Use Selective Focus To Guide The Viewer
When a photographer uses selective focusing, this tells the viewer exactly where to look. This can also give an artistic feel to the photo.
In the above photo, I wanted to create some mystery about the event, so I used selective focus and threw out the background. In order to be successful with this technique, below I’ve written about 4 things that you need to consider.
(1) A Low F-Stop
The lowest f-stop that a lens will ever have is f/1.4. But you may find that you don’t need a f-stop that low in order to get the results that you want.
When I am making a portrait, I don’t go any lower than f/4 because I want the person’s entire face to be in focus. If I shoot at f/4 this will get the face in focus but the ears will be slightly out of focus.
But if I am making photos of a candid street scene, I won’t drop the f-stop below 5.6. This way some of the objects in my photo will be only slightly out of focus, while I keep the subject in focus.
When considering distance and depth of field, you need to think of the distance between you and the subject in focus. You also need to think about the distance between the subject of your photo, and the background.
The closer you are to the subject, the easier it is to blur the background. Also, if the subject of your photo is further from the background, it will be easier to blur the background.
This means that even if your lens doesn’t go below 5.6, you will still be able to show selective focus. You do this by having the subject at least three feet from the background, then getting within six inches of the subject to make the photo.
(3) Lens Length
When you use a wide angle lens, the subject appears closer to the viewer and the background appears further away. When using selective focus with a wide-angle lens, more of the background will be visible but it will be out of focus.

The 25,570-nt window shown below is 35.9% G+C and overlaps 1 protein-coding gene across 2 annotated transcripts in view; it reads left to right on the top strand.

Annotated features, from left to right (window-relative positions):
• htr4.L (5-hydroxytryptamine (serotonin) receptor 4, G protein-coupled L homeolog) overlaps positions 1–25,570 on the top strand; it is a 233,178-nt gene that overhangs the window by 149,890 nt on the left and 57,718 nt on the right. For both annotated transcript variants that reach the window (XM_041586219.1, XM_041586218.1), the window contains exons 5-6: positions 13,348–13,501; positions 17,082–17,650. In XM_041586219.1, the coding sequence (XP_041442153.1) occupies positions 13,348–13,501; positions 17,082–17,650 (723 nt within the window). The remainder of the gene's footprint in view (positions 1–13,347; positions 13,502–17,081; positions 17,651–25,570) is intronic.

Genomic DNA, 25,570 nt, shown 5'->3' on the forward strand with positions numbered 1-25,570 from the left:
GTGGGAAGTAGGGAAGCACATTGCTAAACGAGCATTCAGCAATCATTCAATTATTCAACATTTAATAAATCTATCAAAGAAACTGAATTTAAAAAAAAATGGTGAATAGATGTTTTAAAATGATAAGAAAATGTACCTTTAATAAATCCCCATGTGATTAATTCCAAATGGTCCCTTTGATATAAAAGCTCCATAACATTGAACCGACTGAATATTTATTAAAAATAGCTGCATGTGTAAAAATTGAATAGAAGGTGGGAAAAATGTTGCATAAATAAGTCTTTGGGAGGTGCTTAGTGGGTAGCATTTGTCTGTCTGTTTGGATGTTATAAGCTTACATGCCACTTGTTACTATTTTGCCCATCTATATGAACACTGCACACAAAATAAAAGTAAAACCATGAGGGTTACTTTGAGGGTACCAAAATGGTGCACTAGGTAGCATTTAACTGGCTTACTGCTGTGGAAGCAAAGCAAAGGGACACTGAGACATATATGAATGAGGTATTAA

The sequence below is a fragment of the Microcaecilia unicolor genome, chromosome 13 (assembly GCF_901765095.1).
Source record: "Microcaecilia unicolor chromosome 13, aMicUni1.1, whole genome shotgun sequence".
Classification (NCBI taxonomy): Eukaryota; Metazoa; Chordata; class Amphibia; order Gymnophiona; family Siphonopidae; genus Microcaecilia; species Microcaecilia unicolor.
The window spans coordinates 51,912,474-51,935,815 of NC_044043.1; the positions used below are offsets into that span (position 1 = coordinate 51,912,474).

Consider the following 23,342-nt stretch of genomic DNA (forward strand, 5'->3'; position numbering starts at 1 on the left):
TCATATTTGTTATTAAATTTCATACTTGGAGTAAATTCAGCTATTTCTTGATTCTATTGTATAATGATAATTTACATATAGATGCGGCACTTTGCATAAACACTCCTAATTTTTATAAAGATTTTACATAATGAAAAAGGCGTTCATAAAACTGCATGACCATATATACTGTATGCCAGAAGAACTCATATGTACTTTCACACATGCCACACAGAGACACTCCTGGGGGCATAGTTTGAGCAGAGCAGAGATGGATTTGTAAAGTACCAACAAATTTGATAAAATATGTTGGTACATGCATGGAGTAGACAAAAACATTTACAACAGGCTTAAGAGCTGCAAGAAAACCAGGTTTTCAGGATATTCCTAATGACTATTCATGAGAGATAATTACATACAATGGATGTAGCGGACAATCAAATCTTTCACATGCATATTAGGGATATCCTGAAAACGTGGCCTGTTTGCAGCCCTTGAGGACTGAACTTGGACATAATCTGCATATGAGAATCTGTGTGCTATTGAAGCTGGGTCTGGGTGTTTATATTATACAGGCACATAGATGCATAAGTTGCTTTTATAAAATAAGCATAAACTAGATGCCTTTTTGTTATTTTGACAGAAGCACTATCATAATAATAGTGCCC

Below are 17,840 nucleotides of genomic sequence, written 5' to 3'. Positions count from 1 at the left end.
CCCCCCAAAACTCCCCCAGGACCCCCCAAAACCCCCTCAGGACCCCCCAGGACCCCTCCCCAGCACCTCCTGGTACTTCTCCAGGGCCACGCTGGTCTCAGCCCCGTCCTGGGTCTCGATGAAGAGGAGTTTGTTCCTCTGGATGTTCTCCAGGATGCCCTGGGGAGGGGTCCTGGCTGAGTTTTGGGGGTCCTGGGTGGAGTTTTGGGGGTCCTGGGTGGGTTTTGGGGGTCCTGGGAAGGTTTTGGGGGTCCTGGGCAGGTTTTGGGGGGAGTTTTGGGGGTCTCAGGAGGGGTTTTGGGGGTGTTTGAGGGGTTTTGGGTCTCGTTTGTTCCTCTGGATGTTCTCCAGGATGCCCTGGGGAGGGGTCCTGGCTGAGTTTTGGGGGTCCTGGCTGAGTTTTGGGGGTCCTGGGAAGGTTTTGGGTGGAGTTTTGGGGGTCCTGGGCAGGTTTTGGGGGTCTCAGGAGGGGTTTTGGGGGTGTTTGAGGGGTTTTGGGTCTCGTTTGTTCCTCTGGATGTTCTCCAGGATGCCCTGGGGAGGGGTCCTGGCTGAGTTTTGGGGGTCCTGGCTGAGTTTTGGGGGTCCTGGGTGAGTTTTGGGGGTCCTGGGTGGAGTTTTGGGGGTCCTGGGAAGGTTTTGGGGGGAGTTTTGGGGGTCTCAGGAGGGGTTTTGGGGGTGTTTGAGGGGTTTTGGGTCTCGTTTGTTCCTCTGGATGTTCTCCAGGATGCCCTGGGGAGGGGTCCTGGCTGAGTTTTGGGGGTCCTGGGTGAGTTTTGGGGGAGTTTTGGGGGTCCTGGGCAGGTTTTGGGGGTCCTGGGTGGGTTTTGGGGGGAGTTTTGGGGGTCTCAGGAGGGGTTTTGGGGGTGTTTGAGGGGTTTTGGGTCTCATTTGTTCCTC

When you use a telephoto lens, the background appears closer to the subject. When using selective focus with a telephoto lens, less of the background is shown. This can result in a more surreal effect in the photo.
The two above photos are of the same rose bush. The one on the left was made with wide angle lens and the image on the right was made with a telephoto lens. Both are at the lowest f-stop each lens can go.
This is not a perfect comparison, but you can see the difference that the focal length makes on a selective focus image.
(4) Metering Mode
The metering mode setting on your camera will make a difference in how finely tuned your selective focus image will be.
In a previous blog post, I alluded to spot metering. This will give you more acute metering for your photos. Just as the name implies, the camera’s meter will focus one one spot of the frame.
This allows you to more finely focus on the subject of your photo, and allow the rest of the photo to fall out of focus or into the shadows.
(4) Focus Area
Your camera probably has an option for what type of focus the autofocus option should use. This will also have an effect on the selective focus that you want to create in your image.
Set your camera to flexible spot focus area so that you will have full control on what to focus your image on.
These four aspects of photography will allow you to manipulate your images so that anything in your frame is in focus, and the rest of through out of focus.
Test out these tactics and see how it goes for you. If you have any questions, I’d be very happy to help!